(defn primes [max]where the sieve is a map from the next non-prime numbers to their factors. It's so naive that even numbers are tested for primality but it doesn't perform that bad: on my box, it takes 3s to compute all primes below 1,000,000 (it's roughly as fast as clojure.contrib.lazy-seqs/primes when the seq isn't yet memoized).

(let [enqueue (fn [sieve n factor]

(let [m (+ n factor)]

(assoc sieve m

(conj (sieve m) factor))))

next-sieve (fn [sieve candidate]

(if-let [factors (sieve candidate)]

(reduce #(enqueue %1 candidate %2)

(dissoc sieve candidate)

factors)

(enqueue sieve candidate candidate)))]

(apply concat (vals (reduce next-sieve {} (range 2 max))))))

I wasn't happy with the way I handled the case where a non-prime was already *checked off* (ie was a key of the map): I was conjing onto the list of prime factors for this number. If instead I tried to *check off* n+p (where n is the already known non-prime and p the current prime) or n+2p or n+3p... until I found a yet unknown non-prime I wouldn't need to maintain a list of factors, nor to conj or reduce over it. And I was hoping that less allocations would yield better perfs.

Here is the second iteration:

(defn primes2 [max]and it computes all the primes below 1,000,000 in 1.8s instead of 3s but it still tests even numbers for primality.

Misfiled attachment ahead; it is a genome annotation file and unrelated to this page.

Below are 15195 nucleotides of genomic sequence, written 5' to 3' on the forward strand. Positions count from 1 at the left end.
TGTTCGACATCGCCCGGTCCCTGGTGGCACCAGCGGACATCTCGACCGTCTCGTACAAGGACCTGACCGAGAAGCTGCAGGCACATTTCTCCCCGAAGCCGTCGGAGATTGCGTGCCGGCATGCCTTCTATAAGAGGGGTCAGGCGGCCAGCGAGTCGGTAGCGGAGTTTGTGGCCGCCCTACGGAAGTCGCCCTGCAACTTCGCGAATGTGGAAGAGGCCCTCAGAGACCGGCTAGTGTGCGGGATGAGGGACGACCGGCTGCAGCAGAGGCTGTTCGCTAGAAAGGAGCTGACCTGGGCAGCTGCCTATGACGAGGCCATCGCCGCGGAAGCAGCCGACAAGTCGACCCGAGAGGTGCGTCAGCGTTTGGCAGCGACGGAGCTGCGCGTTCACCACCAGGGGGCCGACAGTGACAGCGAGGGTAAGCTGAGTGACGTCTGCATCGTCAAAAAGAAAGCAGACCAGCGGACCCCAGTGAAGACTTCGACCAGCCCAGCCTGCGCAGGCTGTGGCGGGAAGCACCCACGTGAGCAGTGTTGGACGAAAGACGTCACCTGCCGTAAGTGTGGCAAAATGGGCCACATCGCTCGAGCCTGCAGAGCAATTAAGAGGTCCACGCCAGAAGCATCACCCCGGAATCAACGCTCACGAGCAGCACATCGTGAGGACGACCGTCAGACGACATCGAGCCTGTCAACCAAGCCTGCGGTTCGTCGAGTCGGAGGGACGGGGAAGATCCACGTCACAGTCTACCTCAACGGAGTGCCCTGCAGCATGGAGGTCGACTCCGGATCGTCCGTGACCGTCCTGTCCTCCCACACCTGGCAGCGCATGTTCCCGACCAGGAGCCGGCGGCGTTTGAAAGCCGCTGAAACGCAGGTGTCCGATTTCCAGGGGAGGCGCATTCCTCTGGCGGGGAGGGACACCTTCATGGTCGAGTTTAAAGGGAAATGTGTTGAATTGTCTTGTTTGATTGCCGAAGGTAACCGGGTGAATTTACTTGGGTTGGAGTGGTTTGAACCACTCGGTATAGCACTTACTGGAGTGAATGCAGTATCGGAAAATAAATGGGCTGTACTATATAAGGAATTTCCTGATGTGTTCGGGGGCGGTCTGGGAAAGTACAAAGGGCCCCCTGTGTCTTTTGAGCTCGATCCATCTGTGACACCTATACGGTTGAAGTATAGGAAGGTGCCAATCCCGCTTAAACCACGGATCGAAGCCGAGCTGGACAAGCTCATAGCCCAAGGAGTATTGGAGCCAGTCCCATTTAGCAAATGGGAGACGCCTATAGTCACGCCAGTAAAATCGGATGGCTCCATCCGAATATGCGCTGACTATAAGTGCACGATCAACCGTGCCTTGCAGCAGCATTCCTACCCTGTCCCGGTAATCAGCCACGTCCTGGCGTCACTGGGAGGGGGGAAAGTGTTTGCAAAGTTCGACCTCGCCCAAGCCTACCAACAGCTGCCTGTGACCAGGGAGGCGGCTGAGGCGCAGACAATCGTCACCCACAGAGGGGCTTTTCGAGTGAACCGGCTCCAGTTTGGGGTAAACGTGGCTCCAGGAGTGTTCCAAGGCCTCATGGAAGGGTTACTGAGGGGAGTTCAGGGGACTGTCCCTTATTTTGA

(let [enqueue (fn [sieve n factor]

(let [m (+ n factor)]

(if (sieve m)

(recur sieve m factor)

(assoc sieve m factor))))

next-sieve (fn [sieve candidate]

(if-let [factor (sieve candidate)]

(-> sieve

(dissoc candidate)

(enqueue candidate factor))

(enqueue sieve candidate candidate)))]

(vals (reduce next-sieve {} (range 2 max)))))

primes3 is primes2 modified to only test odd numbers:

(defn primes3 [max]and it computes the same list of primes in 1.5s.

(let [enqueue (fn [sieve n factor]

(let [m (+ n (+ factor factor))]

(if (sieve m)

(recur sieve m factor)

(assoc sieve m factor))))

next-sieve (fn [sieve candidate]

(if-let [factor (sieve candidate)]

(-> sieve

(dissoc candidate)

(enqueue candidate factor))

(enqueue sieve candidate candidate)))]

(cons 2 (vals (reduce next-sieve {} (range 3 max 2))))))

Out of curiosity, I wrote a lazy version of primes3:

(defn lazy-primes3 []and, surprisingly (better locality?), it computes the primes below 1,000,000 in 1s.

(letfn [(enqueue [sieve n step]

(let [m (+ n step)]

(if (sieve m)

(recur sieve m step)

(assoc sieve m step))))

(next-sieve [sieve candidate]

(if-let [step (sieve candidate)]

(-> sieve

(dissoc candidate)

(enqueue candidate step))

(enqueue sieve candidate (+ candidate candidate))))

(next-primes [sieve candidate]

(if (sieve candidate)

(recur (next-sieve sieve candidate) (+ candidate 2))

(cons candidate

(lazy-seq (next-primes (next-sieve sieve candidate)

(+ candidate 2))))))]

(cons 2 (lazy-seq (next-primes {} 3)))))

## Monday, June 8, 2009

### Linear Interpolation and sorted-map

`subseq`

and `rsubseq`

) can help when working with a partition of disjoint intervals, eg when you need to interpolate.(defn interpolator

"Takes a coll of 2D points (vectors) and returns

their linear interpolation function."

[points]

(let [m (into (sorted-map) points)]

(fn [x]

(let [[[x1 y1]] (rsubseq m <= x)

[[x2 y2]] (subseq m > x)]

(if x2

(+ y1 (* (- x x1) (/ (- y2 y1) (- x2 x1))))

y1)))))

;; => (map (interpolator [[0 0] [1 1] [3 2] [4 3]]) (range 0 9/2 1/2))

;; (0 1/2 1 5/4 3/2 7/4 2 5/2 3)